Mediating Charge Shift Reactions in Electron Transport Chains

Tuesday, 30 May 2017: 16:00
Churchill A2 (Hilton New Orleans Riverside)
D. M. Guldi (Universität Erlangen-Nürnberg)
In Nature, energy and electron transfer processes in the photosynthetic machinery following light absorption have been perfectionated. To mimic the aforementioned, that is, efficiently utilizing light to separate charges and, in turn, to generate solar fuels, a great variety of multicomponent artificial photosynthetic systems have been designed and synthesized. Incentives for the design build around molecules have been taken from Nature: For example, implementing suitable electrochemical gradients across arrays of several molecular building blocks have enabled the unidirectional transformation of solar energy into electrical energy. A key parameter is the right balance between the reduction / oxidation strengths of the individual building blocks and their spatial arrangements. Both affect the thermodynamic driving forces for each step and, in turn, the overall efficiency. Notably, acceptor-donor1-donor2 or acceptor-donor1-donor2-donor3 types of artificial photosynthetic systems have been reported. Besides an initial charge transfer, charge shifts take place via oxidative electron transfers from donor1 to donor2 and, eventually, to donor3.

Considering the effectiveness of multicomponent systems, in which photoexcitation triggers a cascade of short range electron transfers, we report on two sets of novel multicomponent DA1A2s – Figure 2. These DA1A2 types feature electron transport chains with C60 and C70 of different electron acceptor strengths to create an electrochemical gradient. As a complement to electron accepting C60 / C70 either zinc porphyrins (ZnP) and zinc phthalocyanines (ZnPc) were employed. The motivation for our pump-probe investigations was to establish the role of ZnPc or ZnP as light harvester and electron donor to power unidirectional (reductive) charge shift reactions along a variety of electron transport chains.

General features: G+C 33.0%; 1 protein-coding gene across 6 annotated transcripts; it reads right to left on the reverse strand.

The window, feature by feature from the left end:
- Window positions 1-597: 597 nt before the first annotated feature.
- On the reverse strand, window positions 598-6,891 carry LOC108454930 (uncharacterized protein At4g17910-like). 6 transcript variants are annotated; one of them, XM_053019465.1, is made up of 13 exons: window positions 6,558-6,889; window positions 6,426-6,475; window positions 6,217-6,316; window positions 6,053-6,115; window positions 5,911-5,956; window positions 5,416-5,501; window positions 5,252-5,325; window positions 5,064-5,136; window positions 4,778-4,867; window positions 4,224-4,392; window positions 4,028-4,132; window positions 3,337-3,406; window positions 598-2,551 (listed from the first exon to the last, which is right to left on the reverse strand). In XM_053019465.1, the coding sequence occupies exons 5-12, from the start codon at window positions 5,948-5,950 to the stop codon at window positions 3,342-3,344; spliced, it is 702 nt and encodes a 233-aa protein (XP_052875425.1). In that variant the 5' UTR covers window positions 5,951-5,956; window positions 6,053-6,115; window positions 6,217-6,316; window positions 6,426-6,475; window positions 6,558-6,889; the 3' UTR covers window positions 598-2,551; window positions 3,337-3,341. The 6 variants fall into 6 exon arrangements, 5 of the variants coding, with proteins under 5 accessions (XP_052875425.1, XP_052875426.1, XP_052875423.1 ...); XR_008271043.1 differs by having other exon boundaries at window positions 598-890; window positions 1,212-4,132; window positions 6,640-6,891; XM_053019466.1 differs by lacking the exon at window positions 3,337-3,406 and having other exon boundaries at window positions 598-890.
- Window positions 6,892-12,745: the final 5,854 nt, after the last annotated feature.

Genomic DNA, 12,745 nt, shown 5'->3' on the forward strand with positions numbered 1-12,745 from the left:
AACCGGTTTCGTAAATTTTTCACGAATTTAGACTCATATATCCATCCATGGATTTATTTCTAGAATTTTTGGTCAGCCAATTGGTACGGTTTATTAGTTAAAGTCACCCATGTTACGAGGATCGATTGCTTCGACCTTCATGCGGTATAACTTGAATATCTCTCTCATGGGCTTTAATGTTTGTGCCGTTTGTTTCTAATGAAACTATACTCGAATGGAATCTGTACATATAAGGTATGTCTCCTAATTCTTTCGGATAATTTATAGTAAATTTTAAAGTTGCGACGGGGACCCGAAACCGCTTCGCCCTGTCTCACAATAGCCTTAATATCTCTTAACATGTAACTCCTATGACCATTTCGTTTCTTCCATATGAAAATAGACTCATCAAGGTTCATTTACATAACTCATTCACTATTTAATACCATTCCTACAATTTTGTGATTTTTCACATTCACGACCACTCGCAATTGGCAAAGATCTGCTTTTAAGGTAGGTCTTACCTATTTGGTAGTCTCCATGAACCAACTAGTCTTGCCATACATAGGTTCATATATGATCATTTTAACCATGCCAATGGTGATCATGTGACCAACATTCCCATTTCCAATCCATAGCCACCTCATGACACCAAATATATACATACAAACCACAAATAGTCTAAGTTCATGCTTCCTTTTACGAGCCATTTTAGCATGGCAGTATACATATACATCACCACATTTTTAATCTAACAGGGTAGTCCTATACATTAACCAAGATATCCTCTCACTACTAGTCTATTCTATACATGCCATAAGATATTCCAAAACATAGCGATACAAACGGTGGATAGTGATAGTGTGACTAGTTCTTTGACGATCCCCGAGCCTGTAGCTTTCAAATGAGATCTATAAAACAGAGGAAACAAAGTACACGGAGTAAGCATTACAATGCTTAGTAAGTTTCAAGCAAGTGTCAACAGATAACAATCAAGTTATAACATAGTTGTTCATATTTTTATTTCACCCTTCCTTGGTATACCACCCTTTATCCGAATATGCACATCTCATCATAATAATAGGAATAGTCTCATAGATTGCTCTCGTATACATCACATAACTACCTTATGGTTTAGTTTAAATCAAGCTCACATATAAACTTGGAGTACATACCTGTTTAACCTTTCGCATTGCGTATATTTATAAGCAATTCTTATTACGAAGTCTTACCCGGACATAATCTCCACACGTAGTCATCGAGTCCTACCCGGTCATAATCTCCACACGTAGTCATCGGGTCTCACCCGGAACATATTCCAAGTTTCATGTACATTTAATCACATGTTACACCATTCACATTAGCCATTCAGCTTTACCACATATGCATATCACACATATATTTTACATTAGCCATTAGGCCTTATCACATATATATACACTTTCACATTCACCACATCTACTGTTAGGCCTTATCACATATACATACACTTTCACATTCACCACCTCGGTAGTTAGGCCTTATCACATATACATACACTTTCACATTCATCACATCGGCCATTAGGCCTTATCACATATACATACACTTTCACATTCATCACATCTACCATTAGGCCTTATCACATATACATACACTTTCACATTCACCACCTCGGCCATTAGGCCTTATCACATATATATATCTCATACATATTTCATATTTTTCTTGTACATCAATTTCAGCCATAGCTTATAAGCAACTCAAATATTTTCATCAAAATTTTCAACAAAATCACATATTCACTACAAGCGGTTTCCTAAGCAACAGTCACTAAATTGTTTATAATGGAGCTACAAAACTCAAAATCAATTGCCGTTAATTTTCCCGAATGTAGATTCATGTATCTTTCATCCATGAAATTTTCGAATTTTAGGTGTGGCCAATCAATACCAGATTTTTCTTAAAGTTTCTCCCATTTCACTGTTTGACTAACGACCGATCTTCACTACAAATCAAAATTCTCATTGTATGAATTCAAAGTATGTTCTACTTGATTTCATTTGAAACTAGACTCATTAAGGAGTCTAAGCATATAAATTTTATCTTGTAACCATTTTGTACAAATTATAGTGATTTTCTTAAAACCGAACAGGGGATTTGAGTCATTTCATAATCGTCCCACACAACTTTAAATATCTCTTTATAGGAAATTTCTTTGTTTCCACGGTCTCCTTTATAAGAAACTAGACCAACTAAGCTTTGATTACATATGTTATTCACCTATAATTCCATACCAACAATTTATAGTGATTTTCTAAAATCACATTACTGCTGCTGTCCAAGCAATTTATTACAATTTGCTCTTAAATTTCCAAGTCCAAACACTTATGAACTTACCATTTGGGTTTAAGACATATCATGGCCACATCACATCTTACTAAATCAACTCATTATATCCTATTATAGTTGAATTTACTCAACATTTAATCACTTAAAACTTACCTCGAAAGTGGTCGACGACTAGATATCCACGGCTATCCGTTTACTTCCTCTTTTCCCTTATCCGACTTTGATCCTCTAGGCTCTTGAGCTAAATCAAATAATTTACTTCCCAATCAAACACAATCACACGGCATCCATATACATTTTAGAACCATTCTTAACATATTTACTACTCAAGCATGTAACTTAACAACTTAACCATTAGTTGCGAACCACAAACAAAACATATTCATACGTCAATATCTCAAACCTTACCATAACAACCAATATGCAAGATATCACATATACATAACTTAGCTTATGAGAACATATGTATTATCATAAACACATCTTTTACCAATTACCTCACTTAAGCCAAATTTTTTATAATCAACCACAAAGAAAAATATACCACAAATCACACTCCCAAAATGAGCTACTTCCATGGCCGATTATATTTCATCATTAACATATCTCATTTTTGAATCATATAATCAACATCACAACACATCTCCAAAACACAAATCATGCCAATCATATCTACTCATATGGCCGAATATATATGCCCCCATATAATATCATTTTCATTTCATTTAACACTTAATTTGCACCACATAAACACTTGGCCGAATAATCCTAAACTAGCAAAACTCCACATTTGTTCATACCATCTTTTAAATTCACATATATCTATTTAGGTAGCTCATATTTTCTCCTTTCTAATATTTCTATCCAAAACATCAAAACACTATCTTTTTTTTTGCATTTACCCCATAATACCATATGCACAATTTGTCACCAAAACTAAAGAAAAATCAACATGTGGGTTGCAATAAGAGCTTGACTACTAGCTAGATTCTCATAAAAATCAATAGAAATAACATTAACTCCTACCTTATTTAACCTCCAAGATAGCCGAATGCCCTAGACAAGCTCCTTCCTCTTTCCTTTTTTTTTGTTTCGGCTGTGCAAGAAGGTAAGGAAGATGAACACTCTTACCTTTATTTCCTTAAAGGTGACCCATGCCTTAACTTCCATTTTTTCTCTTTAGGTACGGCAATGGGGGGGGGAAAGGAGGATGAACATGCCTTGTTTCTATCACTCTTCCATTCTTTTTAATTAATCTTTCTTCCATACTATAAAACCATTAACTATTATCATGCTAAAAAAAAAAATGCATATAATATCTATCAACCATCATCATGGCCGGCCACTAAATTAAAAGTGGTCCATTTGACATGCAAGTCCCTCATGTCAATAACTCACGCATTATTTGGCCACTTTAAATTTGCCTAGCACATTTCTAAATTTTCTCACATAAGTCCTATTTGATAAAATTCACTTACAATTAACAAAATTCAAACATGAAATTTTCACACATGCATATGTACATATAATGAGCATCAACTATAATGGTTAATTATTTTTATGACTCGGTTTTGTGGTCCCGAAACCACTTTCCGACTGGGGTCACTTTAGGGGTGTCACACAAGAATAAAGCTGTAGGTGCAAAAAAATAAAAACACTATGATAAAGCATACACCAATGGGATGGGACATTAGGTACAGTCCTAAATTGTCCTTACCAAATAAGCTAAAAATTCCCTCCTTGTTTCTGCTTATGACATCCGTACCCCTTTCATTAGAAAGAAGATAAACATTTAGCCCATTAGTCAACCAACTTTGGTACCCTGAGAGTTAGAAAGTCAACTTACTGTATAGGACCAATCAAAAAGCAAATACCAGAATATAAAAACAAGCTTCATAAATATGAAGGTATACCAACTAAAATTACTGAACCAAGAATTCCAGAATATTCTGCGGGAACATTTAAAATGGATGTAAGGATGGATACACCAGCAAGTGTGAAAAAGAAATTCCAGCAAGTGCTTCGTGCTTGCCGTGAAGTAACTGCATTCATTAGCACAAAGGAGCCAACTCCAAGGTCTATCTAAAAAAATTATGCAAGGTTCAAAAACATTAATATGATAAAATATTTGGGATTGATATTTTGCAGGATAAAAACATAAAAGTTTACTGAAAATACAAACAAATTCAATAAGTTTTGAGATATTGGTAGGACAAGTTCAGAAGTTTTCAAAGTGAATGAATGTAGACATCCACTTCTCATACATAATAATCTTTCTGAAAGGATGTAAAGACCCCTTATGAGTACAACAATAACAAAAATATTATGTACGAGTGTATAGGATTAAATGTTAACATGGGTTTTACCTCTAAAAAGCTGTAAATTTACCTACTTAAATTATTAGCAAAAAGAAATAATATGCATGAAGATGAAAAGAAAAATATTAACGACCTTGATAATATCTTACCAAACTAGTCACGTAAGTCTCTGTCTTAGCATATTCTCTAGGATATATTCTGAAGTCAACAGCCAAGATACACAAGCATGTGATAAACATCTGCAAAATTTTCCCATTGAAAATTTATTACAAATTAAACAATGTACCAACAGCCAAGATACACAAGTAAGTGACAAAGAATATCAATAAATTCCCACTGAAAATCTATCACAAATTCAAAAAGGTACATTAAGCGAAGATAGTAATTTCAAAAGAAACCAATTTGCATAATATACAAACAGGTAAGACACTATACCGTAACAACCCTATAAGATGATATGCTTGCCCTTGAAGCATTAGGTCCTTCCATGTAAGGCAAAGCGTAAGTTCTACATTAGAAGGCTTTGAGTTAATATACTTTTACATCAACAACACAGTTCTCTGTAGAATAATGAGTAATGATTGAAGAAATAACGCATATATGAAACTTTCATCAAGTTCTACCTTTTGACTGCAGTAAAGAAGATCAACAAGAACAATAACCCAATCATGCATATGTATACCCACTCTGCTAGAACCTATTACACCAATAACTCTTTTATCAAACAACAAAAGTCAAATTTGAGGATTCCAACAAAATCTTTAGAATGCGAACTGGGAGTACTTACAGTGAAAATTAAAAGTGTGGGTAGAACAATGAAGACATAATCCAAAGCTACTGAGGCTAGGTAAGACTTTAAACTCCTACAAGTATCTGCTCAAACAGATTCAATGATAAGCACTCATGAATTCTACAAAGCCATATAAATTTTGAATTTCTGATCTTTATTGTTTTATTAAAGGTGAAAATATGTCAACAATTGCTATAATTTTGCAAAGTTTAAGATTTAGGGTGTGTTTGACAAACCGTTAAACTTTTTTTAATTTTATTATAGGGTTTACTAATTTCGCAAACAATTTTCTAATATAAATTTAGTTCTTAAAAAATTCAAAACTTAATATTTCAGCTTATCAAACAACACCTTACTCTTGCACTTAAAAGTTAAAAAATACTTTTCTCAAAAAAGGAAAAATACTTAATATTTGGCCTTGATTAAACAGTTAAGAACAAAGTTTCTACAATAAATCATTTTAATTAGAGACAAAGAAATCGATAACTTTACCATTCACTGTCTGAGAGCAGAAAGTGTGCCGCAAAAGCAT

In summary, we will demonstrate the control over unidirectional charge shift along electron transport chains en route towards highly energetic, long-lived charge separated states. Key is, however, a charge shift mediating state, whose relative energy determines the overall efficiency. If the energy of the mediating state, on one hand, is higher than the charge separated state, resonance conditions enable efficiencies as high as 50%. If the energy, on the other hand, is lower than the charge separated state, deactivation to the ground state limits the efficiency to 10%.